Picked up a new one, so will fit that next time I’m in the shed.  There are three main grades that I could see (looking quickly).  The one I got was the middle for stiffness.  The softer one (grey) looks to be the one that comes with the ETS150/3, and there was one even harder, that means it will sand things flatter, rather than following any natural contours.  It depends on your intended application.  Worth knowing though, in particular situations, you may want to use one over another.  I also have a supplementary pad that is very soft, that fits between the base and the sandpaper, so that gives me a lot of flexibility (pun intended) where it comes to how I use the particular sander.

Six Step Guide to Printing in 3D

1. The Printer

While 3D printing has been around for many years, the machines have typically been worth many 10s, even 100s of thousands of dollars.

This is now rapidly changing, with the maker movement starting and encouraging a trend towards sub $1000 3D printers, putting it well within the reaches of the average person, where the same machine just five years ago would have cost in excess of $20,000.

Once a concept reserved for the pages of science fiction, can now be found sitting in the living room. I estimate that within 10 years, a high proportion of homes will have some form of 3D printing device, and it will be in common use in stores like Harvey Norman and Ikea (in the way that the photo print booths are now). When you require a spare part, it is just as likely to be printed on demand as held in stock, or available as a file to download and print at home.

By and large, the sub $1000 printers that are now available are still relatively utilitarian, a mass of cables and components, retained within a basic shell, and often not even that. That matters little to those using these devices – window dressing is not a high priority when compared to functionality.

There are moves by some of the big companies, such as HP, and some speculation they will be joined by Apple and Google in releasing consumer-level printers, although it will be a while before they become particularly affordable.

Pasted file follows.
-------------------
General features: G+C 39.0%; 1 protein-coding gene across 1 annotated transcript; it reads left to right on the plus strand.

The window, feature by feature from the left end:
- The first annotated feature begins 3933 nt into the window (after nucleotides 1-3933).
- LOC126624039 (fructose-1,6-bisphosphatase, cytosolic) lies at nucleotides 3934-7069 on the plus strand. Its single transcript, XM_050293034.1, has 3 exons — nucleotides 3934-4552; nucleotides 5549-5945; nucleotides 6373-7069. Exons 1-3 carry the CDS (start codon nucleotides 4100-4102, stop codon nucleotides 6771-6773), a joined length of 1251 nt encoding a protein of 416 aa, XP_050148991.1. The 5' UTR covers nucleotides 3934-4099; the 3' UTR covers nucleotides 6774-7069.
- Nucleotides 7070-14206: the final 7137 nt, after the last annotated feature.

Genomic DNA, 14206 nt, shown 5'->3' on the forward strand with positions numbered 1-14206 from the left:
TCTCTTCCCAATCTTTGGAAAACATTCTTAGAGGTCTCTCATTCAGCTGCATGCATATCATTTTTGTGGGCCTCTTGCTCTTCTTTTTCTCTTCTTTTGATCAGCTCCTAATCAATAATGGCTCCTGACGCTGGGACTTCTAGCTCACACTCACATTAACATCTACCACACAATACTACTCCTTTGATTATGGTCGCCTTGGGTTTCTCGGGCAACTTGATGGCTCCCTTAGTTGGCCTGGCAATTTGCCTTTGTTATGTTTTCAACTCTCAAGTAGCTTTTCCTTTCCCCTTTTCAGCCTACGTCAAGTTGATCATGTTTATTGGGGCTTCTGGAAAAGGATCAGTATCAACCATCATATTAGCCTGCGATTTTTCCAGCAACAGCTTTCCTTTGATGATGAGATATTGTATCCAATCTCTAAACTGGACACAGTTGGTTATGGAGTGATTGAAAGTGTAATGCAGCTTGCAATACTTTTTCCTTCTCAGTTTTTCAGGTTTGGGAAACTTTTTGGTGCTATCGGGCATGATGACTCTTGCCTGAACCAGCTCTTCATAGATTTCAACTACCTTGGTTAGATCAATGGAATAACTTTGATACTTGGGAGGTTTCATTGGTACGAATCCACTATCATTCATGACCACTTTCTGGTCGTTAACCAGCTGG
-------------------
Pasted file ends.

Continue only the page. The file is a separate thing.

There are three main forms of 3D printer.

Orthogonal 3D Printer.

The most traditional form, with linear (Cartesian) movements in the X, Y and Z directions. It may be that the print head makes these movements, or it can be stationery in one or more of those degrees of movement, and instead the object itself (or rather the supporting bed) makes the corresponding movement.


The printer I have for example, has the print head moving in the X and Z directions, and the printer bed moves in the Y direction.

Radial 3D Printer

A very uncommon form (in fact, I have only seen a single example of such a printer), with the print heads (and base) using polar coordinates to reference printing points.

Delta 3D Printer

This is becoming a popular orientation, with three print arms each rising and falling on the Z axis, causing the head to be pulled one way or another, covering the base area.

The orthogonal / delta discussion is very likely to retain supporters on both sides. It won’t ever reach the levels of PC vs Mac, but there will be evangelists for each concept.

There are a number of common components to 3D printers, starting with the printer head.


While the consumables will be covered in greater detail in step two, the solid plastic tube (called the filament) feeds into the print head. On a direct printer setup, the motor and associated gearing that grips the filament is situated on the print head, and it pulls the filament from the storage reel and pushes it into the hot end. The combination of stepper motor and gear used to push (and pull) the filament is called the extruder.

There is another setup where the extruder is located away from the print head in a stationery location. It pulls the filament from the reel, and feeds it through a PTFE tube (Teflon) to the print head. This is called a Bowden feed, and has the advantage that the printer is not having to deal with the added weight of the extruder on the moving print head.


The hot end is where the magic happens. Such a simple concept, you really have to wonder why it took so long for it to come to fruition.

The filament feeds from the extruder down a short length of PTFE tube which is in a cold section – this is either air or water cooled so the filament inside does not begin to heat too early and cause a blockage. It then passes into a hot block where the temperature quickly transitions up to and beyond the melting point of the filament. Cold filament pushing from above forces the molten filament to continue down and out of the nozzle. Starting and stopping printing is achieved rapidly by the extruder motor being run forward and reverse as required. Being a stepper motor, its rotational position is accurately controlled.

The nozzle has a diameter typically between 0.2mm and 0.8mm, with 0.4mm being a very common size. A larger nozzle can extrude filament faster, but with a rougher (textured) finish. A fine nozzle produces a smoother, more accurately dimensioned object, but with dramatically increased printing times. 0.4mm appears to be a reasonable compromise between these extremes.